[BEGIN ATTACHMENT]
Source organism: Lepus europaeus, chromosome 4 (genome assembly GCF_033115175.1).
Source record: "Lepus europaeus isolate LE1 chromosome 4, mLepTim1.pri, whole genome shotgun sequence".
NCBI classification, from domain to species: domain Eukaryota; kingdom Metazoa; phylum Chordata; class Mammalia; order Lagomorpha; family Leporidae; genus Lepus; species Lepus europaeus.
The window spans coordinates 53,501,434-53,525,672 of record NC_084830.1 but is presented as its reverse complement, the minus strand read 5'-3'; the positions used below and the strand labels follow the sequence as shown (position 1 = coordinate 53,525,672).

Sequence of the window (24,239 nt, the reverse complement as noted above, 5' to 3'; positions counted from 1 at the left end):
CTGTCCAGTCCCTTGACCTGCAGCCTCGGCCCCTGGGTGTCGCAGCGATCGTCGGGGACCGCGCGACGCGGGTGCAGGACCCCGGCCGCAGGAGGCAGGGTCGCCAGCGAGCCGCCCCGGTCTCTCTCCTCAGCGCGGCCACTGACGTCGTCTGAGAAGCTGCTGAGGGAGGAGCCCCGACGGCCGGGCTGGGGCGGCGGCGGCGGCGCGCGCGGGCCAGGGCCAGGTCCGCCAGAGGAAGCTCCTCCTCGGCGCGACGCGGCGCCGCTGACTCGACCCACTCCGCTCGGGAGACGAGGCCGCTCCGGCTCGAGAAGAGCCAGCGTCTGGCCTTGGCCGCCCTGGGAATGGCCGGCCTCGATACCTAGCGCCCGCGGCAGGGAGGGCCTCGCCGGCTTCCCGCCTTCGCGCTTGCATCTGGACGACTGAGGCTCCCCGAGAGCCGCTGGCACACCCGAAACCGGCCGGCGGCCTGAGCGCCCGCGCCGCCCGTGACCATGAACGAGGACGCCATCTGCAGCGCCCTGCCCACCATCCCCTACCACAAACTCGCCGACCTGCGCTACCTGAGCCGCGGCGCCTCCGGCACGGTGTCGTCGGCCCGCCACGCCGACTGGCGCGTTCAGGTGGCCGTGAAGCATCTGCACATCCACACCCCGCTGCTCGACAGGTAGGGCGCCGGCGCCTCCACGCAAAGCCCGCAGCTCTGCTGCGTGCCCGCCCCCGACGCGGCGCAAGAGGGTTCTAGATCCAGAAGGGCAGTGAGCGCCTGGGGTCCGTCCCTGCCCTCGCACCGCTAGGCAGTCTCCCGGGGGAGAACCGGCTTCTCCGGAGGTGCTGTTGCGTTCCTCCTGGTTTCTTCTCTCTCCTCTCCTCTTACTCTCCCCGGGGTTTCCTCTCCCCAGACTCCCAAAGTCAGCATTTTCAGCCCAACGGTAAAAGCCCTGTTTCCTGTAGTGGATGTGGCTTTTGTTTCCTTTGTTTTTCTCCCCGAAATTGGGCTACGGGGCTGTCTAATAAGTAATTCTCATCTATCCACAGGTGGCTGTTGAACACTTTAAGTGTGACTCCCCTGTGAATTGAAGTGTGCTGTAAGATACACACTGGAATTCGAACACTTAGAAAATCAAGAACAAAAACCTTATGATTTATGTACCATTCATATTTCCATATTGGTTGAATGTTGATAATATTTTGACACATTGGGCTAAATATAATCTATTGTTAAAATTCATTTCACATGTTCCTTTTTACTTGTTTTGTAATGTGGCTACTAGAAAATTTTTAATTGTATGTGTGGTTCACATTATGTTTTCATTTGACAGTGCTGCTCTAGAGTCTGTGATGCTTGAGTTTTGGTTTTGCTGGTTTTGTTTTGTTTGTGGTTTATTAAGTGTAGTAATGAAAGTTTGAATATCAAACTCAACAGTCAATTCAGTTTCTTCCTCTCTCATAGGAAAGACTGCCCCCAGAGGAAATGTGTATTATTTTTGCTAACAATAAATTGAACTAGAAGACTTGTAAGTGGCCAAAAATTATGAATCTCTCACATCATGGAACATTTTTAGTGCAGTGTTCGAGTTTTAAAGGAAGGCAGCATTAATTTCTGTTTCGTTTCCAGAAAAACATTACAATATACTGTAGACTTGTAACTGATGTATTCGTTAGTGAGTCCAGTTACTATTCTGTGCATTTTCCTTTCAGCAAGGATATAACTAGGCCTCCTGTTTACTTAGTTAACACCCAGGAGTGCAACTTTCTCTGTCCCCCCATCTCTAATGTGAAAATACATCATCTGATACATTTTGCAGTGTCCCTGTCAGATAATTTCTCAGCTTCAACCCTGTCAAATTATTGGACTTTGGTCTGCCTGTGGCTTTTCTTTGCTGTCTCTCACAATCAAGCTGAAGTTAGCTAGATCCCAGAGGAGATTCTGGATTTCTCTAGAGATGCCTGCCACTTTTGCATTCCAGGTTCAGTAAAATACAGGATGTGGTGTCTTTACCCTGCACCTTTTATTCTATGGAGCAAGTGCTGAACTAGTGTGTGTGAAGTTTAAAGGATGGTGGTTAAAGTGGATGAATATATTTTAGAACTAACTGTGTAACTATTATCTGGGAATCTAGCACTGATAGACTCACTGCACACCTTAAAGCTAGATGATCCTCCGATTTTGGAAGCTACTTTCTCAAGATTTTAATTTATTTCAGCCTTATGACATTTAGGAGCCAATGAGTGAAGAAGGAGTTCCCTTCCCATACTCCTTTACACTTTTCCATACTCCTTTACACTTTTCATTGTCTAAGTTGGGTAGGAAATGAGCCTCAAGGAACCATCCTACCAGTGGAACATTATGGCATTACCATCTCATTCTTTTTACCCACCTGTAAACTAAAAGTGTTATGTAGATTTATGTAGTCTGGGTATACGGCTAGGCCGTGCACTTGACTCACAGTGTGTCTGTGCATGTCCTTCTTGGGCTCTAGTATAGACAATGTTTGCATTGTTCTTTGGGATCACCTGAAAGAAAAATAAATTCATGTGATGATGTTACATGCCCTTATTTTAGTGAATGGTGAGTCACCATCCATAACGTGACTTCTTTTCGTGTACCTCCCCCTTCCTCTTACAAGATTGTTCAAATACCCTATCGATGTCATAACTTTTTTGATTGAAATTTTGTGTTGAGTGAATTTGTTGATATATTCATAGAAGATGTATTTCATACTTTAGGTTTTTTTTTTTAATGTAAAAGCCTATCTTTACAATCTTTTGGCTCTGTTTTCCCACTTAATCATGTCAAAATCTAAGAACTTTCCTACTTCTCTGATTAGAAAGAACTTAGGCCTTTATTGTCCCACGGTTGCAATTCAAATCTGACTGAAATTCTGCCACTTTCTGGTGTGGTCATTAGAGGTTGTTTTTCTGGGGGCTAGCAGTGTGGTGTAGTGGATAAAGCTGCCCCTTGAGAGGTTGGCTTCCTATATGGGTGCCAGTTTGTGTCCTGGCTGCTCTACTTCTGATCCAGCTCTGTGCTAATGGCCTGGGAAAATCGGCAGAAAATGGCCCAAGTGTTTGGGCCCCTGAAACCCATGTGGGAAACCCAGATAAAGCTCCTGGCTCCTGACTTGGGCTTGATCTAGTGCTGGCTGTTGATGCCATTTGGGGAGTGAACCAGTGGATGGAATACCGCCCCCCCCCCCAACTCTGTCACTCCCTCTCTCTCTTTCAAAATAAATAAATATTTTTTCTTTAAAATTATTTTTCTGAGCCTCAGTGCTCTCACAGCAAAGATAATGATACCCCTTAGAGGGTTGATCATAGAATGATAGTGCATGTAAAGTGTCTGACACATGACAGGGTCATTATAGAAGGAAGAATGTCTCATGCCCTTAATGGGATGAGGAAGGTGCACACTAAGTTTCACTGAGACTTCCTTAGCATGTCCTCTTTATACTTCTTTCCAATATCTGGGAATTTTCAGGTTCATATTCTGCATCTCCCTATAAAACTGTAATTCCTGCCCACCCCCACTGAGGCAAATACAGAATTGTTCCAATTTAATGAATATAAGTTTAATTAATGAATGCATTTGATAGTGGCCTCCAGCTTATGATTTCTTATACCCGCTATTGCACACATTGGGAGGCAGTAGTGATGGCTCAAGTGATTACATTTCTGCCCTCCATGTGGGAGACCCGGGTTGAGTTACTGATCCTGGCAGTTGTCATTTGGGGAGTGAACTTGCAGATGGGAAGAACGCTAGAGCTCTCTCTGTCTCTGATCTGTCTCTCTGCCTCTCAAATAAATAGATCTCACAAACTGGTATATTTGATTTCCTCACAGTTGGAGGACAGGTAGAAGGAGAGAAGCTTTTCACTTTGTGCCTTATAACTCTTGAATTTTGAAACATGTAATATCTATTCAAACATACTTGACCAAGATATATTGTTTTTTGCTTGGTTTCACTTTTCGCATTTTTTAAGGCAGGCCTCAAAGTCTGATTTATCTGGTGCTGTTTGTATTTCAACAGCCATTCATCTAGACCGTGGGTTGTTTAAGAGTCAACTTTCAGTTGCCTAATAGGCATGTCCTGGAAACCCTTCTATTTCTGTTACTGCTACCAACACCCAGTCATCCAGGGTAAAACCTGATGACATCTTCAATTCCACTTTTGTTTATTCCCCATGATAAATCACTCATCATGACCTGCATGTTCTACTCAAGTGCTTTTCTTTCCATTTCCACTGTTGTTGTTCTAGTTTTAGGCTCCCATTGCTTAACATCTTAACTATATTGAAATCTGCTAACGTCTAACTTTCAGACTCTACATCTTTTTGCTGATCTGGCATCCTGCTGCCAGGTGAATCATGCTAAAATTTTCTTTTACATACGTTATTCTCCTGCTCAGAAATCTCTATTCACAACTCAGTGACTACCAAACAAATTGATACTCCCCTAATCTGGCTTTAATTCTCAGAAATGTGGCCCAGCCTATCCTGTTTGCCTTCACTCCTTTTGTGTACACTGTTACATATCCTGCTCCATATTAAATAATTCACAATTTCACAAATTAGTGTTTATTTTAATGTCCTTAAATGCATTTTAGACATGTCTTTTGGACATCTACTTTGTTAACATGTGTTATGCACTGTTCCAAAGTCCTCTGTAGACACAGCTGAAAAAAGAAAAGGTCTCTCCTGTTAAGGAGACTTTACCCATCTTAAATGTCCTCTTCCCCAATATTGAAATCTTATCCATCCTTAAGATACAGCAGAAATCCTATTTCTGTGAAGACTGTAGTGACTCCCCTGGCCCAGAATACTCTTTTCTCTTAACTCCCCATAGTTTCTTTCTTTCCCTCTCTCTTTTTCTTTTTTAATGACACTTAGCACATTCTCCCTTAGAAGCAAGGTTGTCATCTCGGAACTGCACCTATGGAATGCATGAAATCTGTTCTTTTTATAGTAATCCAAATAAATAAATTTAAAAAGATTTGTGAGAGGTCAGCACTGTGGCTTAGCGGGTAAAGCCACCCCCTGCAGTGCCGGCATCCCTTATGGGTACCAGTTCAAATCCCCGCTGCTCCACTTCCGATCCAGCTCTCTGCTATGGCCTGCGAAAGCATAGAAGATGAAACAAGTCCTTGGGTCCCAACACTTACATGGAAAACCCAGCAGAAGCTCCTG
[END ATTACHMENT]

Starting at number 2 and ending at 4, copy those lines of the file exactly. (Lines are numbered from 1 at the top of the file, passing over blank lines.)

Source record: "Lepus europaeus isolate LE1 chromosome 4, mLepTim1.pri, whole genome shotgun sequence".
NCBI classification, from domain to species: domain Eukaryota; kingdom Metazoa; phylum Chordata; class Mammalia; order Lagomorpha; family Leporidae; genus Lepus; species Lepus europaeus.
The window spans coordinates 53,501,434-53,525,672 of record NC_084830.1 but is presented as its reverse complement, the minus strand read 5'-3'; the positions used below and the strand labels follow the sequence as shown (position 1 = coordinate 53,525,672).